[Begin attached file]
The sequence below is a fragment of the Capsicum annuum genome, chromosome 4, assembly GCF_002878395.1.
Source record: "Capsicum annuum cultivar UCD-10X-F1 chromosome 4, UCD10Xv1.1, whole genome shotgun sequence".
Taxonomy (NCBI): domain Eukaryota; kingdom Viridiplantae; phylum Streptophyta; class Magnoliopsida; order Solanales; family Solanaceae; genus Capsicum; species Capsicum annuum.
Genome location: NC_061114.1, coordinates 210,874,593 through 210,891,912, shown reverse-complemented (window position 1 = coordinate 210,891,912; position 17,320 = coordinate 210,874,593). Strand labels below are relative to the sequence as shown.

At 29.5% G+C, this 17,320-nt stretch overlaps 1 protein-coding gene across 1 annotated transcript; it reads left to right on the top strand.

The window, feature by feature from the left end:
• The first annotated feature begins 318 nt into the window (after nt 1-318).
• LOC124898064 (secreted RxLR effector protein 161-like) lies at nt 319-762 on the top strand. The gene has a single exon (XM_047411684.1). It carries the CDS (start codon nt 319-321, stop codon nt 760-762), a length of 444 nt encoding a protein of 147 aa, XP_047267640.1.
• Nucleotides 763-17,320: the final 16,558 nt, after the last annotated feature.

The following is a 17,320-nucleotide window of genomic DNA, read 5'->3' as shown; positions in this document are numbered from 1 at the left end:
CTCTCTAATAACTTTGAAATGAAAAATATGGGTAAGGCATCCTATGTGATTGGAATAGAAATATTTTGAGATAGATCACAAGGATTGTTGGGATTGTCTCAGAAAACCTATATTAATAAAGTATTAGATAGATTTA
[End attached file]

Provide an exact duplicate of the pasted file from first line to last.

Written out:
The sequence below is a fragment of the Capsicum annuum genome, chromosome 4, assembly GCF_002878395.1.
Source record: "Capsicum annuum cultivar UCD-10X-F1 chromosome 4, UCD10Xv1.1, whole genome shotgun sequence".
Taxonomy (NCBI): domain Eukaryota; kingdom Viridiplantae; phylum Streptophyta; class Magnoliopsida; order Solanales; family Solanaceae; genus Capsicum; species Capsicum annuum.
Genome location: NC_061114.1, coordinates 210,874,593 through 210,891,912, shown reverse-complemented (window position 1 = coordinate 210,891,912; position 17,320 = coordinate 210,874,593). Strand labels below are relative to the sequence as shown.

At 29.5% G+C, this 17,320-nt stretch overlaps 1 protein-coding gene across 1 annotated transcript; it reads left to right on the top strand.

The window, feature by feature from the left end:
• The first annotated feature begins 318 nt into the window (after nt 1-318).
• LOC124898064 (secreted RxLR effector protein 161-like) lies at nt 319-762 on the top strand. The gene has a single exon (XM_047411684.1). It carries the CDS (start codon nt 319-321, stop codon nt 760-762), a length of 444 nt encoding a protein of 147 aa, XP_047267640.1.
• Nucleotides 763-17,320: the final 16,558 nt, after the last annotated feature.

The following is a 17,320-nucleotide window of genomic DNA, read 5'->3' as shown; positions in this document are numbered from 1 at the left end:
CTCTCTAATAACTTTGAAATGAAAAATATGGGTAAGGCATCCTATGTGATTGGAATAGAAATATTTTGAGATAGATCACAAGGATTGTTGGGATTGTCTCAGAAAACCTATATTAATAAAGTATTAGATAGATTTA